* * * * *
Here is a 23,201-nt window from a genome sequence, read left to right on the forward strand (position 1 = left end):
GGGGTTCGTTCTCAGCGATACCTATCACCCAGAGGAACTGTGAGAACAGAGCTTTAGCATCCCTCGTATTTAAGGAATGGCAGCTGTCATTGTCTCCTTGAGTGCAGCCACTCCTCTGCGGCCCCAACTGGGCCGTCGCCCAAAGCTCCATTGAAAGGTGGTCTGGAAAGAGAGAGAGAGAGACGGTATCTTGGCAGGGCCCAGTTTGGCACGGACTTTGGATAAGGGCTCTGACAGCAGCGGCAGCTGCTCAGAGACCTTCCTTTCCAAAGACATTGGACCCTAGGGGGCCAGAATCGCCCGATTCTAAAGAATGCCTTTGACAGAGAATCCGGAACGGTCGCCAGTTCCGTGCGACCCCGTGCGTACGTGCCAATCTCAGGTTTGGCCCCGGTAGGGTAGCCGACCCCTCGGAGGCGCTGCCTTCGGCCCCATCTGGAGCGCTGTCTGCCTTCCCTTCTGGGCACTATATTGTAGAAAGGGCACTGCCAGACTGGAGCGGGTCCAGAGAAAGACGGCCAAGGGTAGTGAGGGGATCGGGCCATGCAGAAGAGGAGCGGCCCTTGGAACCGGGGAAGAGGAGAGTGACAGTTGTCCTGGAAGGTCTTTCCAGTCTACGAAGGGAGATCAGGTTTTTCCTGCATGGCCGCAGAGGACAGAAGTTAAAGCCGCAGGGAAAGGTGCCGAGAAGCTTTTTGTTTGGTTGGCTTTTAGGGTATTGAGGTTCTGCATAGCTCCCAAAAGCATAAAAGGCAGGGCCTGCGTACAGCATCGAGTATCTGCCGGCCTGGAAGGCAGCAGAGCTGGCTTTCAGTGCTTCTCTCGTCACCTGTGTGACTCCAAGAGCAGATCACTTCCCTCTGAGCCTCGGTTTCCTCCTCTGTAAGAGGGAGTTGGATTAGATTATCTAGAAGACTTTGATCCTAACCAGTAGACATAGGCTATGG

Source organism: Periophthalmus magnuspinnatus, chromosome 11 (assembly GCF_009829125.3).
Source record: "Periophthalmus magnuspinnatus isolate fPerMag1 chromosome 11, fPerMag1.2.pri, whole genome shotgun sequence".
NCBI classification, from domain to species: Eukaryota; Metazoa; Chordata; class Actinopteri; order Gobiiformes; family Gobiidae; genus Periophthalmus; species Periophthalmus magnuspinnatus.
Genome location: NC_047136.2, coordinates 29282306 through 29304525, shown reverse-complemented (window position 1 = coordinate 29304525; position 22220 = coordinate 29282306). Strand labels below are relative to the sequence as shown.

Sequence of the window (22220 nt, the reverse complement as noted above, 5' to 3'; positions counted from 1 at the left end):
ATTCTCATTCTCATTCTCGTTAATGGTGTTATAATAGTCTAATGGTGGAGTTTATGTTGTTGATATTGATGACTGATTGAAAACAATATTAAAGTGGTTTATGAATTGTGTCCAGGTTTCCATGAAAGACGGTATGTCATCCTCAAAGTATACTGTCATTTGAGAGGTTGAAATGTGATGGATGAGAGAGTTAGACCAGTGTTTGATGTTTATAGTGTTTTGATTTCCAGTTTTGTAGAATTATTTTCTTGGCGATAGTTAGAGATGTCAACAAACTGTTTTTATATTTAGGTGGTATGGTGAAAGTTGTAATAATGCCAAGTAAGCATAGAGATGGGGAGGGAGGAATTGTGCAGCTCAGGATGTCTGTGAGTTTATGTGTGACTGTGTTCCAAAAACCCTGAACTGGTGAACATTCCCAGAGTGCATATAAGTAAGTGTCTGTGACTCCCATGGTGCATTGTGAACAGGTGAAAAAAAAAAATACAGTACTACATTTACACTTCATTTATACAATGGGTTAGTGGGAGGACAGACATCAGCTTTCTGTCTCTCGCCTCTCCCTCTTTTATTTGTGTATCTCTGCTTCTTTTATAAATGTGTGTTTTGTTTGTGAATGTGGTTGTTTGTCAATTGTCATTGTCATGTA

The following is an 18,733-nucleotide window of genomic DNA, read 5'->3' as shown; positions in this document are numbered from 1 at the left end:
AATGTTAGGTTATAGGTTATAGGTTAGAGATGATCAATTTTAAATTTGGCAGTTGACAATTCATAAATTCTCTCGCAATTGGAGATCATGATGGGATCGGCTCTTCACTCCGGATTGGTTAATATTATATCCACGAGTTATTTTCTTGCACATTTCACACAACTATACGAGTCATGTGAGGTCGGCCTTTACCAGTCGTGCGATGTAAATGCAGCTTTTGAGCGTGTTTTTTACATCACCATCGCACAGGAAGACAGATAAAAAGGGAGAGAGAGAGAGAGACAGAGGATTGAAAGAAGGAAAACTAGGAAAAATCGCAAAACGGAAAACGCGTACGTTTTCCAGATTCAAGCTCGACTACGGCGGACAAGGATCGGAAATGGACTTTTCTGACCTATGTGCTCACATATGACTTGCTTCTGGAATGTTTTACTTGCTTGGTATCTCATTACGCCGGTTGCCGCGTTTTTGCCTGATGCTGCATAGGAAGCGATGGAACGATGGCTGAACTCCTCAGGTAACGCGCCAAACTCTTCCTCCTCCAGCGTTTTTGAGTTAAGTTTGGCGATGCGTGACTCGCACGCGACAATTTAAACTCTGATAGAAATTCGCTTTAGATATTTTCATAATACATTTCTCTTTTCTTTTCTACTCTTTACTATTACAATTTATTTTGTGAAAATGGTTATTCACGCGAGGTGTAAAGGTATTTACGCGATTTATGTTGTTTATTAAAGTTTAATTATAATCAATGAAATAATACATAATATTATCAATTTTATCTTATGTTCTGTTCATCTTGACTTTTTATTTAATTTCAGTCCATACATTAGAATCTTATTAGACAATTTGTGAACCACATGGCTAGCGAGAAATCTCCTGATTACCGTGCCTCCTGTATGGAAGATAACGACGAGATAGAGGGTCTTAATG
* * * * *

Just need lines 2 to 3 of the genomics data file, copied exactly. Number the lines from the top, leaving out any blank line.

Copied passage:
GGGGTTCGTTCTCAGCGATACCTATCACCCAGAGGAACTGTGAGAACAGAGCTTTAGCATCCCTCGTATTTAAGGAATGGCAGCTGTCATTGTCTCCTTGAGTGCAGCCACTCCTCTGCGGCCCCAACTGGGCCGTCGCCCAAAGCTCCATTGAAAGGTGGTCTGGAAAGAGAGAGAGAGAGACGGTATCTTGGCAGGGCCCAGTTTGGCACGGACTTTGGATAAGGGCTCTGACAGCAGCGGCAGCTGCTCAGAGACCTTCCTTTCCAAAGACATTGGACCCTAGGGGGCCAGAATCGCCCGATTCTAAAGAATGCCTTTGACAGAGAATCCGGAACGGTCGCCAGTTCCGTGCGACCCCGTGCGTACGTGCCAATCTCAGGTTTGGCCCCGGTAGGGTAGCCGACCCCTCGGAGGCGCTGCCTTCGGCCCCATCTGGAGCGCTGTCTGCCTTCCCTTCTGGGCACTATATTGTAGAAAGGGCACTGCCAGACTGGAGCGGGTCCAGAGAAAGACGGCCAAGGGTAGTGAGGGGATCGGGCCATGCAGAAGAGGAGCGGCCCTTGGAACCGGGGAAGAGGAGAGTGACAGTTGTCCTGGAAGGTCTTTCCAGTCTACGAAGGGAGATCAGGTTTTTCCTGCATGGCCGCAGAGGACAGAAGTTAAAGCCGCAGGGAAAGGTGCCGAGAAGCTTTTTGTTTGGTTGGCTTTTAGGGTATTGAGGTTCTGCATAGCTCCCAAAAGCATAAAAGGCAGGGCCTGCGTACAGCATCGAGTATCTGCCGGCCTGGAAGGCAGCAGAGCTGGCTTTCAGTGCTTCTCTCGTCACCTGTGTGACTCCAAGAGCAGATCACTTCCCTCTGAGCCTCGGTTTCCTCCTCTGTAAGAGGGAGTTGGATTAGATTATCTAGAAGACTTTGATCCTAACCAGTAGACATAGGCTATGG

Source organism: Periophthalmus magnuspinnatus, chromosome 11 (assembly GCF_009829125.3).